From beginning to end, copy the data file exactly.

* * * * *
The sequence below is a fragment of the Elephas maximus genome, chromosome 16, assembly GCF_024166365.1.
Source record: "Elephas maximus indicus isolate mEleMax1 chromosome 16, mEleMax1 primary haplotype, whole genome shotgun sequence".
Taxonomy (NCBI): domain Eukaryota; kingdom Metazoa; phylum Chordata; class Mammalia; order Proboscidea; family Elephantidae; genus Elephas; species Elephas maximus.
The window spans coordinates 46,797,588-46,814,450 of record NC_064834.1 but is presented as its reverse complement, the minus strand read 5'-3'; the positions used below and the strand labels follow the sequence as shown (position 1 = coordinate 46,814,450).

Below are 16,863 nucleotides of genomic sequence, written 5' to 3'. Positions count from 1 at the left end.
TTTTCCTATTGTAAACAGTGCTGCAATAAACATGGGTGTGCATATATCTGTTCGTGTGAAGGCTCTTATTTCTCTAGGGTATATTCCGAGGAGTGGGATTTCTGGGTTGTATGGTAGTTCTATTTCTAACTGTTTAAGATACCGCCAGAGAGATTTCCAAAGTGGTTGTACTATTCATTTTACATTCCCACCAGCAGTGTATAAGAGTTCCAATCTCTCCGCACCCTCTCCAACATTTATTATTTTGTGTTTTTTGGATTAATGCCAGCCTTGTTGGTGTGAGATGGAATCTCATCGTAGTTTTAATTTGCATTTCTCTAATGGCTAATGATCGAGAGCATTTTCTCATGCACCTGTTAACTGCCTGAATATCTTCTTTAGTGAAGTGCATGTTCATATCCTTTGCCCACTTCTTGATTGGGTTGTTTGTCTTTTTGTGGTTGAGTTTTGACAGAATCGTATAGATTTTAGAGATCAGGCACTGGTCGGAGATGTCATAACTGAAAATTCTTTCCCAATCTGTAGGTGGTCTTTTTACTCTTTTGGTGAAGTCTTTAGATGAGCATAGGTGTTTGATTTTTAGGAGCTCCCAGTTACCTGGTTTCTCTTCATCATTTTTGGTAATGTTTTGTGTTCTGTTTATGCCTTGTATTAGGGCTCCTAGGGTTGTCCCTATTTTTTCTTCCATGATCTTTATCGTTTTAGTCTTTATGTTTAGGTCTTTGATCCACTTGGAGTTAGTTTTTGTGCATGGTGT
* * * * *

The sequence below is a fragment of the Elephas maximus genome, chromosome 16, assembly GCF_024166365.1.
Source record: "Elephas maximus indicus isolate mEleMax1 chromosome 16, mEleMax1 primary haplotype, whole genome shotgun sequence".
Taxonomy (NCBI): domain Eukaryota; kingdom Metazoa; phylum Chordata; class Mammalia; order Proboscidea; family Elephantidae; genus Elephas; species Elephas maximus.
The window spans coordinates 46,797,588-46,814,450 of record NC_064834.1 but is presented as its reverse complement, the minus strand read 5'-3'; the positions used below and the strand labels follow the sequence as shown (position 1 = coordinate 46,814,450).

Below are 16,863 nucleotides of genomic sequence, written 5' to 3'. Positions count from 1 at the left end.
TTTTCCTATTGTAAACAGTGCTGCAATAAACATGGGTGTGCATATATCTGTTCGTGTGAAGGCTCTTATTTCTCTAGGGTATATTCCGAGGAGTGGGATTTCTGGGTTGTATGGTAGTTCTATTTCTAACTGTTTAAGATACCGCCAGAGAGATTTCCAAAGTGGTTGTACTATTCATTTTACATTCCCACCAGCAGTGTATAAGAGTTCCAATCTCTCCGCACCCTCTCCAACATTTATTATTTTGTGTTTTTTGGATTAATGCCAGCCTTGTTGGTGTGAGATGGAATCTCATCGTAGTTTTAATTTGCATTTCTCTAATGGCTAATGATCGAGAGCATTTTCTCATGCACCTGTTAACTGCCTGAATATCTTCTTTAGTGAAGTGCATGTTCATATCCTTTGCCCACTTCTTGATTGGGTTGTTTGTCTTTTTGTGGTTGAGTTTTGACAGAATCGTATAGATTTTAGAGATCAGGCACTGGTCGGAGATGTCATAACTGAAAATTCTTTCCCAATCTGTAGGTGGTCTTTTTACTCTTTTGGTGAAGTCTTTAGATGAGCATAGGTGTTTGATTTTTAGGAGCTCCCAGTTACCTGGTTTCTCTTCATCATTTTTGGTAATGTTTTGTGTTCTGTTTATGCCTTGTATTAGGGCTCCTAGGGTTGTCCCTATTTTTTCTTCCATGATCTTTATCGTTTTAGTCTTTATGTTTAGGTCTTTGATCCACTTGGAGTTAGTTTTTGTGCATGGTGT